The Island President
The Climate Change debate in America is terribly polarized.
The left dogmatically believes that Climate Change is 100% bad. That position doesn’t make any sense to me. In life, unexpected change is good a lot of the time. And global warming is clearly good for some people – people who own property in Siberia and Greenland, for example.
The right, meanwhile, counters with the equally ridiculous argument that Climate Change isn’t real. The progressively receding ice caps and glaciers pretty much prove that the earth is warming. And though it’s clear to me that global warming is good for some regions (like Central Vermont), it’s certainly going to be terrible for others.
The Maldives, for example.
“The Island President” is an entertaining and beautifully shot documentary about a truly heroic leader: former Maldives President Mohamed Nasheed.
The Maldives is a tiny island nation that sits alone in the middle of the vast Indian Ocean. The 350,000 inhabitants are ethnically Indian but they have been separated culturally from their brothers on the Continent for thousands of years and have developed their own distinctive Maldivian culture and language.
For 30 years, The Maldives was tormented by a thuggish dictator who routinely imprisoned, tortured, and killed dissidents. Finally, Mohamed Nasheed – a brave young democrat – forced the dictator to hold free elections and became the legitimate President of The Maldives.
Now, having saved his country from tyranny, President Nasheed tried to save The Maldives from environmental disaster.
I firmly predict that the main effect of a 3 degree temperature increase on Vermont will be less horrible winters. The effect on Maldives will be total and permanent annihilation as rising ocean levels engulf the low-lying archipelago.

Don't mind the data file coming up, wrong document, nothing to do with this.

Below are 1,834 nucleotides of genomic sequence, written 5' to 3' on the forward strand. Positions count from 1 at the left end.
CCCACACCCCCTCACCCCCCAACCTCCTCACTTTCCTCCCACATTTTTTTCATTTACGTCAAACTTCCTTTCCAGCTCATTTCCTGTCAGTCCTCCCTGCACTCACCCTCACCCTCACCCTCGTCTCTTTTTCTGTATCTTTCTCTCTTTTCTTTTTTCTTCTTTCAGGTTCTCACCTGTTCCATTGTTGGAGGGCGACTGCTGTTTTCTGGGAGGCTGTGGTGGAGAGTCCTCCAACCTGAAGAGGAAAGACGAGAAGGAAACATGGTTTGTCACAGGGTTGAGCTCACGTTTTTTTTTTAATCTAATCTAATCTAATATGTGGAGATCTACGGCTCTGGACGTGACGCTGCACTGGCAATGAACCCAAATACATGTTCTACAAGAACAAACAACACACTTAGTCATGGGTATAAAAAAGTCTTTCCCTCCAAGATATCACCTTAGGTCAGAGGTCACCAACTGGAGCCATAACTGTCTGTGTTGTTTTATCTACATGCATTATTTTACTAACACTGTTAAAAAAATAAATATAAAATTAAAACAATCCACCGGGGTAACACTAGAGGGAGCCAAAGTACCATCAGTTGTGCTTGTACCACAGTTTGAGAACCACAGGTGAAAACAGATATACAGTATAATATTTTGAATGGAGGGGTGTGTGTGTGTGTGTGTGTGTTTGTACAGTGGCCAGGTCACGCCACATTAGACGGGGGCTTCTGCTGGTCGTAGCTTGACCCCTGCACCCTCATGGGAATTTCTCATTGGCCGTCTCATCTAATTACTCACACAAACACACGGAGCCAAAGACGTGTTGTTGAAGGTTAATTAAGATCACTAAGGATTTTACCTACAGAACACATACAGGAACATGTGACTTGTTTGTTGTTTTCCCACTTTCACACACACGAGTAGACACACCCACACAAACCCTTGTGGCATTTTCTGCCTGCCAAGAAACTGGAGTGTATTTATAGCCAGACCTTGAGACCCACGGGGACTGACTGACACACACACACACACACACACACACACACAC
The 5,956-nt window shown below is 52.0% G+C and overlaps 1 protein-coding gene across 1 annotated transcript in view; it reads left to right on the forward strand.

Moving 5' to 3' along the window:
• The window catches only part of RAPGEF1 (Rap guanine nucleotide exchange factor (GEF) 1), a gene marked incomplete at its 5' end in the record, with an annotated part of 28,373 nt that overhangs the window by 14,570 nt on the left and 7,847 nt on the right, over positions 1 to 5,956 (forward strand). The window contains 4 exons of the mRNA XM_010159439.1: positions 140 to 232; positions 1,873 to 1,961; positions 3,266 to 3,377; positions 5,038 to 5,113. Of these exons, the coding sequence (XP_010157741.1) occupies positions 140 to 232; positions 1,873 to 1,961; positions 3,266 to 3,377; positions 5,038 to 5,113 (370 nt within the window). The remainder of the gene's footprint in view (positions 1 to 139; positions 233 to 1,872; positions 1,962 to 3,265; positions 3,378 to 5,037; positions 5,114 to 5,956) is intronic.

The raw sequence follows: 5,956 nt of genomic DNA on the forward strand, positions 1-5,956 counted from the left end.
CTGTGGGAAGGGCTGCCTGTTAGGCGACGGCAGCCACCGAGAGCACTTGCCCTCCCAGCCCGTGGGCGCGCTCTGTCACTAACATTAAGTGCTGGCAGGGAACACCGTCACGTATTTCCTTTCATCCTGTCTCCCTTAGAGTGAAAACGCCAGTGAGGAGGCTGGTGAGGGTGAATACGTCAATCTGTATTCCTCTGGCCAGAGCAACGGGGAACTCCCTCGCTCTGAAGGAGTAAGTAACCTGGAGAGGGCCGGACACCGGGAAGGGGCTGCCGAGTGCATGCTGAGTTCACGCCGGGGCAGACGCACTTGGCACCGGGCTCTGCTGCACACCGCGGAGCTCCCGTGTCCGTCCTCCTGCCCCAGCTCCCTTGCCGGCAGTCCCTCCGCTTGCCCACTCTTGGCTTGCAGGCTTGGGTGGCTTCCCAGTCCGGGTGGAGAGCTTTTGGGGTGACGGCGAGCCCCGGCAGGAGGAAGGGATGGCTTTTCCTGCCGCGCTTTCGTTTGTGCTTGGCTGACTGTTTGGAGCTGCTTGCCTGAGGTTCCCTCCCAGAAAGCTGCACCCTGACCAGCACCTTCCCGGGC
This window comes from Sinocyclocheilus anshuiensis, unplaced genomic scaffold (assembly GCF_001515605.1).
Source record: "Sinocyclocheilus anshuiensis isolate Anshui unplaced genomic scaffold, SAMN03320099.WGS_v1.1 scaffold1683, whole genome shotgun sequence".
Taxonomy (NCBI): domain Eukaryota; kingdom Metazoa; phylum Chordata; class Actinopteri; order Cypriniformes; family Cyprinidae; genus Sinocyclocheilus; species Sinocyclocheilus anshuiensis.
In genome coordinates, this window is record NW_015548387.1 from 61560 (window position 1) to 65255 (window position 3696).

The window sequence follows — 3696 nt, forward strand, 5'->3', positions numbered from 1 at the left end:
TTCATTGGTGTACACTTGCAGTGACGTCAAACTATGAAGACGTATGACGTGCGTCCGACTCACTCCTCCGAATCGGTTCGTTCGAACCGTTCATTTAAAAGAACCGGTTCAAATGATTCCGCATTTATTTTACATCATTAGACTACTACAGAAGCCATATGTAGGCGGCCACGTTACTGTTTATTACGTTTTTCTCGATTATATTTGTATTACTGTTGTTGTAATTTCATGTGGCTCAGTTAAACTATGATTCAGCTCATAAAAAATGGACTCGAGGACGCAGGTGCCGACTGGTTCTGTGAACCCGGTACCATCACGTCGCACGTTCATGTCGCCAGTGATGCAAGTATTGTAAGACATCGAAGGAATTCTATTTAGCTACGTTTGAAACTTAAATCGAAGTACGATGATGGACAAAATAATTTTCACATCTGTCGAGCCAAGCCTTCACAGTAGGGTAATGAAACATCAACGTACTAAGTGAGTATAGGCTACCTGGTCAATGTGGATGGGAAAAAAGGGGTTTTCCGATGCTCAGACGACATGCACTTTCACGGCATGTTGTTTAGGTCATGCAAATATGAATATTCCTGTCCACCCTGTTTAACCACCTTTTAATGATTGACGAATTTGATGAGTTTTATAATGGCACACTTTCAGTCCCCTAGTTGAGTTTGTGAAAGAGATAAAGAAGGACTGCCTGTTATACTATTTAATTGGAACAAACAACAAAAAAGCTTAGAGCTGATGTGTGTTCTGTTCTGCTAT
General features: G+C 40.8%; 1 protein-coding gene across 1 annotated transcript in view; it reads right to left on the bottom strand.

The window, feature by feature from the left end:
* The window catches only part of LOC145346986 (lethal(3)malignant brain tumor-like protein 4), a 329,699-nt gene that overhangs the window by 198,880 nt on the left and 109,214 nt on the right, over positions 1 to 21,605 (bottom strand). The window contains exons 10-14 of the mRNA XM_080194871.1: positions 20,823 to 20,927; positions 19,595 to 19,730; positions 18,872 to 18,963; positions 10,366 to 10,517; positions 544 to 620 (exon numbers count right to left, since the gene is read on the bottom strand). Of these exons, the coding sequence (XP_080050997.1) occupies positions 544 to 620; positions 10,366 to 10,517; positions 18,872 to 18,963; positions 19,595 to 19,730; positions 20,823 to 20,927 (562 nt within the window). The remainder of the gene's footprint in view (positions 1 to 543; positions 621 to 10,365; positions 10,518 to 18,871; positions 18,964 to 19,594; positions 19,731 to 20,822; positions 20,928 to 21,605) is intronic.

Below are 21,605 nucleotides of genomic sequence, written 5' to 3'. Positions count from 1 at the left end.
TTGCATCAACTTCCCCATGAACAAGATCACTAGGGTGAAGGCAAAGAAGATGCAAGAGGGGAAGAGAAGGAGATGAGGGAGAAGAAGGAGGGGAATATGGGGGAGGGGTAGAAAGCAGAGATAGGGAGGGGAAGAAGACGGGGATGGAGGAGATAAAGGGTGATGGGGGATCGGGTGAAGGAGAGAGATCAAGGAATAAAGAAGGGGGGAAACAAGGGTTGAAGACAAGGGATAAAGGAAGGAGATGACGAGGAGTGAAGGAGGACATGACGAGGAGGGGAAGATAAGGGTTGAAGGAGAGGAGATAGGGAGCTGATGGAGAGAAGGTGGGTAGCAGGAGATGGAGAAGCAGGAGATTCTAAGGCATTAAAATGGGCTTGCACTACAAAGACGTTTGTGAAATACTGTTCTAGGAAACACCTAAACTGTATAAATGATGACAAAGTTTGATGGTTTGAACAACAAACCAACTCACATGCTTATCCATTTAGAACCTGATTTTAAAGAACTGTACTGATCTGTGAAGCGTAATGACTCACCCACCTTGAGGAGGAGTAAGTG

In the film’s gripping climax, President Nasheed travels to far-flung Copenhagen to attend the International Climate Change Conference in December, 2009.
There is something hopeless and absurd about trying to get people to take the problem of global warming seriously in the middle of a frigid Scandinavian winter. It’s like spearheading a campaign to criminalize cosmetic plastic surgery and starting at the Kardashian house.
Nevertheless, our underdog hero does everything he can to keep the US, China, and India at the negotiating table. Ultimately, the big polluting countries did agree on a carbon reduction agreement. But, according to scientific models, it won’t halt global warming quickly enough to save The Maldives from oblivion.
As you can tell, I don’t consider global warming a big problem. That’s simply because I don’t like bundling up in heavy jackets to go to work each morning. And to the best of my recollection, I’ve never used the phrase “it’s too hot” – except when referring to a mug of freshly brewed tea.
However, I hope that I can reach an understanding with my environmentalist readers. Let’s meet in the middle: I’ll admit that global warming is bad for The Maldives if you admit that global warming is good for the couple who just built their dream house in Greenland.